Presented By:Alloy Orchestra
Maryland Film Festival is beaming with pride to once again welcome the incomparable Alloy Orchestra. Regaling MDFF audiences for the 14th consecutive year, the gents will be performing their audacious original score to Marcel L’Herbier’s newly restored 1924 film, L’inhumaine (The Inhuman Woman). For more than two decades, the group has performed their dazzlingly imaginative and critically acclaimed scores across the globe. During this time, they’ve delighted audiences with enthralling original scores for bona fide classics like Fritz Lang’s sci-fi masterpiece Metropolis and obscure gems like Karlheinz Martin’s recently rediscovered German Expressionist jaw-dropper, From Morning Till Midnight. Whether the film is high art or high camp, each score brings something new and exciting, elevating the viewing experience while still honoring the original work.
L’inhumaine is a groundbreaking French sci-fi film (shot 3 years prior to the aforementioned Metropolis) which brings together many of the talents of many of the avant-garde artists of early 20th century Europe. Artists from various disciplines came together to create an astounding array of sets and costumes, including a breathtaking futuristic science lab set designed by artist Fernand Léger. In a famous scene where heroine Claire Lescot (Georgette Leblanc) gives a concert, the audience was reportedly comprised of the likes of Erik Satie, Pablo Picasso, Man Ray, Léon Blum, James Joyce, Ezra Pound and the Prince of Monaco (although none are actually visible in the final film). The film is a visual tour de force which builds toward a grand finale of dizzying montages and flashing colors. L’inhumaine is a rare treat for lovers of silent cinema and early 20th century modern art alike. (J. Scott Braid)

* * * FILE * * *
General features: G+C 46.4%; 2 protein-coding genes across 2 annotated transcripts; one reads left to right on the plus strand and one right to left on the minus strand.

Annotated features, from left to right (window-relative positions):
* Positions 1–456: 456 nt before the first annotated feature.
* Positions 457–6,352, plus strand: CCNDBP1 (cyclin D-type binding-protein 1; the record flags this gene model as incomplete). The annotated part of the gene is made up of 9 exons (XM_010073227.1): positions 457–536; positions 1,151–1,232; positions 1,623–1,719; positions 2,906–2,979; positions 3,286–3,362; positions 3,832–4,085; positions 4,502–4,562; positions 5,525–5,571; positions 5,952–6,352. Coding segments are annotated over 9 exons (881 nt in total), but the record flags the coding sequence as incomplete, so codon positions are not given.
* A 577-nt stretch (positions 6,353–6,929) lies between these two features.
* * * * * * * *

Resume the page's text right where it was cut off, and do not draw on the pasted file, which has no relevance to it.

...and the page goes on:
Alloy Orchestra, comprised of Roger Miller, Terry Donahue, and Ken Winokur, have performed numerous times under MDFF sponsorship, including the world premiere of their score for Phantom of the Opera, December 2010’s remarkable screening of the restored Metropolis, and the first U.S. performance of the restored Man With a Movie Camera. They continue to write new scores, and revise their existing scores as new versions of films become available.